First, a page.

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Math Expert V
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If x is positive integer, is x^4 - 1 divisible by 5?  [#permalink]

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Competition Mode Question

If x is positive integer, is $$x^4 - 1$$ divisible by 5?

(1) $$x-1$$ is divisible by 5.

(2) When $$x^2 + 1$$ is divided by 5, the remainder is 2.

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Re: If x is positive integer, is x^4 - 1 divisible by 5?  [#permalink]

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$$x^4 - 1 = (x^2)^2 - 1 = (x^2 - 1)*(x^2 + 1) = (x - 1)*(x + 1)*(x^2 + 1)$$

(1) $$x−1$$ is divisible by $$5$$.
--> $$x - 1 = 5k$$, for any non negative integer k
--> $$x^4 - 1 = (x - 1)*(x + 1)*(x^2 + 1) = 5k*(x + 1)*(x^2 + 1)$$
--> $$x^4 - 1$$ is a multiple of $$5$$ --> Sufficient

(2) When $$x^2+1$$ is divided by $$5$$, the remainder is $$2$$.
--> $$x^2 + 1 = 5m + 2$$, for some non negative integer $$m$$
--> $$x^2 - 1 = 5m$$
--> $$(x - 1)*(x + 1) = 5m$$

So, $$x^4 - 1 = (x^2)^2 - 1 = (x - 1)*(x + 1)*(x^2 + 1)$$
--> $$x^4 - 1 = (x^2)^2 - 1 = 5m*(x^2 + 1)$$
--> $$x^4 - 1$$ is a multiple of $$5$$ --> Sufficient

IMO Option D
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Re: If x is positive integer, is x^4 - 1 divisible by 5?  [#permalink]

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#1
x−1 is divisible by 5
x=6,11,16,21...
sufficient
#2
When x^2+1 is divided by 5, the remainder is 2
x=6,9,11,16,21
sufficient
IMO D

If x is positive integer, is x^4−1 divisible by 5?

(1) x−1 is divisible by 5.

(2) When1x2+1 is divided by 5, the remainder is 2.
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Re: If x is positive integer, is x^4 - 1 divisible by 5?  [#permalink]

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Quote:
If x is positive integer, is x^4−1 divisible by 5?

(1) x−1 is divisible by 5.

(2) When x^2+1 is divided by 5, the remainder is 2.

$$x^4-1…(x^2)^2-1^2…(x^2+1)(x^2-1)…(x^2+1)(x+1)(x-1)$$

(1) x−1 is divisible by 5. sufic

$$\frac{(x^2+1)(x+1)(x-1)}{5}…\frac{(x^2+1)(x+1)(5)}{5}…(x^2+1)(x+1)=integer$$

(2) When x^2+1 is divided by 5, the remainder is 2. sufic

$$(x^2+1)/5=m5+2=(2,7,12,17,22,27,32,37…)$$
$$x^2=(1,6,11,16,21,26,31,36…)$$
$$x=integer:x=(1,4,6,14…)$$
$$x=1:(x^2+1)(x+1)(x-1)…(2)(2)(0)/5=0$$
$$x=4:(x^2+1)(x+1)(x-1)…(17)(5)(4)/5=17*4$$
$$x=6:(x^2+1)(x+1)(x-1)…(37)(7)(5)/5=37*7$$
$$x=14:(x^2+1)(x+1)(x-1)…(197)(15)(13)/5=197*13*3$$

Ans (D)
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Re: If x is positive integer, is x^4 - 1 divisible by 5?  [#permalink]

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When you encounter an expression which is a difference of two exponents, the question is testing you on your ability to apply the algebraic identities that you learnt way back in high school. And if the exponents are both even, there’s no doubt at all which identity the question wants you to apply. It has to be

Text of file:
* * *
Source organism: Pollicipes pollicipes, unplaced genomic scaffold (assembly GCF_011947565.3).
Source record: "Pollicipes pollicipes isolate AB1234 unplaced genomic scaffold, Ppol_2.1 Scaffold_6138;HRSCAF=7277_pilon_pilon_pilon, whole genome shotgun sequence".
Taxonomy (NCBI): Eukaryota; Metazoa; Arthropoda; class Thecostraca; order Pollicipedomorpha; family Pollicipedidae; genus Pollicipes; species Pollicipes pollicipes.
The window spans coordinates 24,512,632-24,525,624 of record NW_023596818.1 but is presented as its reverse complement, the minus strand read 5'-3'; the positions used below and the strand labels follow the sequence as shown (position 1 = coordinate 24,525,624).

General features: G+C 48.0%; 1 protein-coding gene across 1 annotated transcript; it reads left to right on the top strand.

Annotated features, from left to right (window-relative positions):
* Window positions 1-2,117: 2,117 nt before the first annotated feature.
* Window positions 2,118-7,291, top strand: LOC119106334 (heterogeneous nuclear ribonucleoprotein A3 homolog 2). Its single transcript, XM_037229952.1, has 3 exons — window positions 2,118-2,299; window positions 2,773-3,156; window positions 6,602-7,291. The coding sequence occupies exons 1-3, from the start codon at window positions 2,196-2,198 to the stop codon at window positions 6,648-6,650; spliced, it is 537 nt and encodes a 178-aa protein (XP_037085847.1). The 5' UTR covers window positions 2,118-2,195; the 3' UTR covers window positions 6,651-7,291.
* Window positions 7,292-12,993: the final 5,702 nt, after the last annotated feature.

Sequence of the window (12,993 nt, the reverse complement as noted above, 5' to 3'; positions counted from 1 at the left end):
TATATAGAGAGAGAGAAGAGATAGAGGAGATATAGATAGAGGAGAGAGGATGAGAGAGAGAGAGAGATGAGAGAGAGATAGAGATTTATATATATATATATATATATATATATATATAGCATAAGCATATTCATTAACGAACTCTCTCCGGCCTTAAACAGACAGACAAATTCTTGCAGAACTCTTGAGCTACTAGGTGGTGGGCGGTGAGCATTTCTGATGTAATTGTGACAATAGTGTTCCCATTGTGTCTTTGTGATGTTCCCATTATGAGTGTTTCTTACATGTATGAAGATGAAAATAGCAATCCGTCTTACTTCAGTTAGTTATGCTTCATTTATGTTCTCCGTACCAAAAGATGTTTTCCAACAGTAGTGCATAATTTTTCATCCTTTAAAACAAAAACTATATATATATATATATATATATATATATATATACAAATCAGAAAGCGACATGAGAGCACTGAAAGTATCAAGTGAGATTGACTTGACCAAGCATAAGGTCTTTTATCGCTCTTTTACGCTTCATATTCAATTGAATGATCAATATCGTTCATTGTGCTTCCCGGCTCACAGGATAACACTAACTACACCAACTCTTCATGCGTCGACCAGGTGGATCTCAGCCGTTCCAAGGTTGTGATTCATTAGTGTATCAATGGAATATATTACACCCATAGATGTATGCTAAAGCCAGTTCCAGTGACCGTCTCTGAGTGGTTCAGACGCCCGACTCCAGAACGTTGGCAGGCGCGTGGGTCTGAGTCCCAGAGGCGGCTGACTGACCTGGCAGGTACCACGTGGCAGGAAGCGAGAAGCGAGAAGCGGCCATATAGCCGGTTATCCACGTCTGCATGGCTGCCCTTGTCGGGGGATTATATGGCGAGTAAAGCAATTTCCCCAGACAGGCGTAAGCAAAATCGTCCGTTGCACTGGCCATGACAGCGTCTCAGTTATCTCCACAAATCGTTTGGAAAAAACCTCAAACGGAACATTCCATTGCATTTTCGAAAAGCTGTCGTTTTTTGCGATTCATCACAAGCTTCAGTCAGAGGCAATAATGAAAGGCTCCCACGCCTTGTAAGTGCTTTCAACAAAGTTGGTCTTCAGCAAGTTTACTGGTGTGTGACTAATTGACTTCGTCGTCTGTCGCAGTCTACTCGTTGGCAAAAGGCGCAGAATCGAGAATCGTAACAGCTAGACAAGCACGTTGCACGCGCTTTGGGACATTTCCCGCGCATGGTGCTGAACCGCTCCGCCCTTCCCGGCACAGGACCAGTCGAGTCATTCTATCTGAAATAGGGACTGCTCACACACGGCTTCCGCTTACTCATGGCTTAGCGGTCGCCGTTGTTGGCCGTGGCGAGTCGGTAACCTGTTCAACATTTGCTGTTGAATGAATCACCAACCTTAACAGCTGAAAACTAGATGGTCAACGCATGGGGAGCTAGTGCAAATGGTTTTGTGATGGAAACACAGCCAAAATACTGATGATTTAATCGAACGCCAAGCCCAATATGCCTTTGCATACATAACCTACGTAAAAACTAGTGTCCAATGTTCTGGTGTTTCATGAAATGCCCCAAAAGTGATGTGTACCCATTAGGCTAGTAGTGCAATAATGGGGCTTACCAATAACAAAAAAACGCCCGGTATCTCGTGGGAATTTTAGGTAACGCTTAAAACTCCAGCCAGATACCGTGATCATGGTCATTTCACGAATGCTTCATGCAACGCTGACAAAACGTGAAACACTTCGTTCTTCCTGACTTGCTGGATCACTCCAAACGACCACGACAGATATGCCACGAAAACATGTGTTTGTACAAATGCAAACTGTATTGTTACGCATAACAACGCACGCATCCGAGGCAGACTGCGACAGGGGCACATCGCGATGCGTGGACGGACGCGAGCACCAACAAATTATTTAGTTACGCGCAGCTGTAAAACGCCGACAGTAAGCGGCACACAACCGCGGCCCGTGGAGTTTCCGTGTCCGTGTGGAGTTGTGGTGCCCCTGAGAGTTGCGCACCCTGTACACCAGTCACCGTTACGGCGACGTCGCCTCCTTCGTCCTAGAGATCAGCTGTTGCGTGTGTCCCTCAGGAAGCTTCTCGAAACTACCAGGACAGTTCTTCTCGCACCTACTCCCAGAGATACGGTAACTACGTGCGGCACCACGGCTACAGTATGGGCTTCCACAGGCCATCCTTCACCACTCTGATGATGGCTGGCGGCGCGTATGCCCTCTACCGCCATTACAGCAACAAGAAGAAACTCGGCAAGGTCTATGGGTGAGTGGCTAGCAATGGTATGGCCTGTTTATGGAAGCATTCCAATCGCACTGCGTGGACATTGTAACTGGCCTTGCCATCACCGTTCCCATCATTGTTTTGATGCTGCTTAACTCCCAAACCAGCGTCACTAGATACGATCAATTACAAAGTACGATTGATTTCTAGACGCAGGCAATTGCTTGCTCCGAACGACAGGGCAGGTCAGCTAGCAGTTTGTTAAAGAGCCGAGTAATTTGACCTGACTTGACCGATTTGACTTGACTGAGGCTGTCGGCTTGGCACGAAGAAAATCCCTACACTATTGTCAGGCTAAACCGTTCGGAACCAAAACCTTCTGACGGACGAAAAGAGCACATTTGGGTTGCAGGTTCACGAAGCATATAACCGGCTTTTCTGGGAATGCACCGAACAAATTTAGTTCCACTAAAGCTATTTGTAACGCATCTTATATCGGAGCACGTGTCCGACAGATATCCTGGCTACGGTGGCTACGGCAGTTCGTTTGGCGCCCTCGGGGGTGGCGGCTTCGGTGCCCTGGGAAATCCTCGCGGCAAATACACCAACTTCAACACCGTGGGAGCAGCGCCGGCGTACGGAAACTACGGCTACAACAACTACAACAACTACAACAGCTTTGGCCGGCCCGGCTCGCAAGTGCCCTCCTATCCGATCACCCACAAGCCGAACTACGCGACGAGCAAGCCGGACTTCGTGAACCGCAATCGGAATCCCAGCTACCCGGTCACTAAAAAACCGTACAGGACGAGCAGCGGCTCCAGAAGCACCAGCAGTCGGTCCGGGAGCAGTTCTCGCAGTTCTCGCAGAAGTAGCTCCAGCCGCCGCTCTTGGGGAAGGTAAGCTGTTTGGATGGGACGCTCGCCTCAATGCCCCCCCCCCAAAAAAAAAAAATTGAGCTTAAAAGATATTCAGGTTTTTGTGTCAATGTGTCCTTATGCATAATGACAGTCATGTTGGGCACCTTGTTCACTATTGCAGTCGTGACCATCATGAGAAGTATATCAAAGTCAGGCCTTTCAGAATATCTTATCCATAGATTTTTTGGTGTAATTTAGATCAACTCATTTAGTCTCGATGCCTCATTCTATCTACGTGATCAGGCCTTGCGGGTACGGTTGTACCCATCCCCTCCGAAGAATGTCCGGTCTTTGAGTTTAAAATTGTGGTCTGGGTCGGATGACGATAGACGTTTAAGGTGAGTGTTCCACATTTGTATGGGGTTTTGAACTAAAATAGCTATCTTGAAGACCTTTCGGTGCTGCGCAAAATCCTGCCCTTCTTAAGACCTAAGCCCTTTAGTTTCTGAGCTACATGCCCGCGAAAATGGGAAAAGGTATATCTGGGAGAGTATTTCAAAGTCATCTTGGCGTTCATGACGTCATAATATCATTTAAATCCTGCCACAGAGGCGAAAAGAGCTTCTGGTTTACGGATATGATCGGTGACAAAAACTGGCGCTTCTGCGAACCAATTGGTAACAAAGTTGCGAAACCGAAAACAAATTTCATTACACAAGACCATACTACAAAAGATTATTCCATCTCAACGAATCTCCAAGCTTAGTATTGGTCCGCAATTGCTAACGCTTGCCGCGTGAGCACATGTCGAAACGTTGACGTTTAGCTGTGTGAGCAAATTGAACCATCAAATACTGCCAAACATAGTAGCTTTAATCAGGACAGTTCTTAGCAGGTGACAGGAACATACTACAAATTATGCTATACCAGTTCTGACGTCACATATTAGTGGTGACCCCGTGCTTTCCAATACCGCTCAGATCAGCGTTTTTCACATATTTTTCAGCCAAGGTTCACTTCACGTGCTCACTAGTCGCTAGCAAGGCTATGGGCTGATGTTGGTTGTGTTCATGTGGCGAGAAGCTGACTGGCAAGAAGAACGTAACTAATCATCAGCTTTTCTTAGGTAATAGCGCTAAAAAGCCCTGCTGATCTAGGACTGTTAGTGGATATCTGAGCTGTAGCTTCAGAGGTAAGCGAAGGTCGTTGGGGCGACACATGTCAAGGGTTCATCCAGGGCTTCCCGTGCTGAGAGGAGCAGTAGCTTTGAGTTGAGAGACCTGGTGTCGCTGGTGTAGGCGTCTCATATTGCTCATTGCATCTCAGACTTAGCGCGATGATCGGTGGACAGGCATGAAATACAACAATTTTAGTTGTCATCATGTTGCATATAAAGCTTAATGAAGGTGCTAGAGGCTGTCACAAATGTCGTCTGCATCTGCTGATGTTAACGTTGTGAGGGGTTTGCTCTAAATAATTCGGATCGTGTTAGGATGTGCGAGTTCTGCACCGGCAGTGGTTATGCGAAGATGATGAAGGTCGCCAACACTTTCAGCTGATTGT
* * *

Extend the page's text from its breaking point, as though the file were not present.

$$a^2 – b^2$$ = (a-b) (a+b).

Let’s analyse the question data and the stem. x is a positive integer. We are trying to establish if $$x^4$$ – 1 is a multiple of 5. In other words, we are trying to establish if the units digit of $$x^4$$ – 1 is 5 or 0.

With this in mind, let us try to simplify the expression given in the question stem.
$$x^4$$ – 1= $$(x^2)^2 – (1)^2$$ = ($$x^2$$ – 1) ($$x^2$$+1) = (x-1)(x+1)($$x^2$$+1). If ($$x^4$$-1) has to be divisible by 5, at least one of the brackets of the expression should be divisible by 5.
Note that we cannot simplify $$x^2$$+1 any further. If we try to calculate $$a^2+b^2$$ from $$(a+b)^2$$ or $$(a-b)^2$$, we can’t be sure if it will simplify matters or does the opposite. So, better to retain $$x^2$$ + 1 as it is.

From statement I alone, (x-1) is divisible by 5. This means, (x-1) multiplied by any integer will also be a multiple of 5. Since x is a positive integer, (x+1) and ($$x^2$$+1) will also be integers and when multiplied with (x-1), will give us a multiple of 5.

An alternative approach is by taking values. If (x-1) is divisible by 5, it only means that x should be a number with unit digit 6 or 1. As we know, for both of these numbers, the units digit cyclicity is always 1.
So, if x ends with 6, $$x^4$$ will also end with 6 and ($$x^4$$ -1 ) will end with 5. This means ($$x^4$$-1) is divisible by 5. If x ends with 1, $$x^4$$ also ends with 1 and ($$x^4$$ – 1) is divisible by 5.
Whichever way we look at it, we can conclusively say that ($$x^4$$-1) is divisible by 5. Statement I alone is sufficient.
The possible answer options are A or D. Answer options B, C and E can be eliminated.

From statement II, $$x^2$$ + 1 gives a remainder of 2 when divided by 5. This means, $$x^2$$ + 1 can be written as 5k + 2 where k is an integer.

If k = 0, $$x^2$$ + 1 = 2 which gives us $$x^2$$ = 1 and thus x = 1 {remember, we do not have to worry about x = -1 since the question says that x is a positive integer}. If x = 1, ($$x^4$$-1) = 0, which is divisible by 5.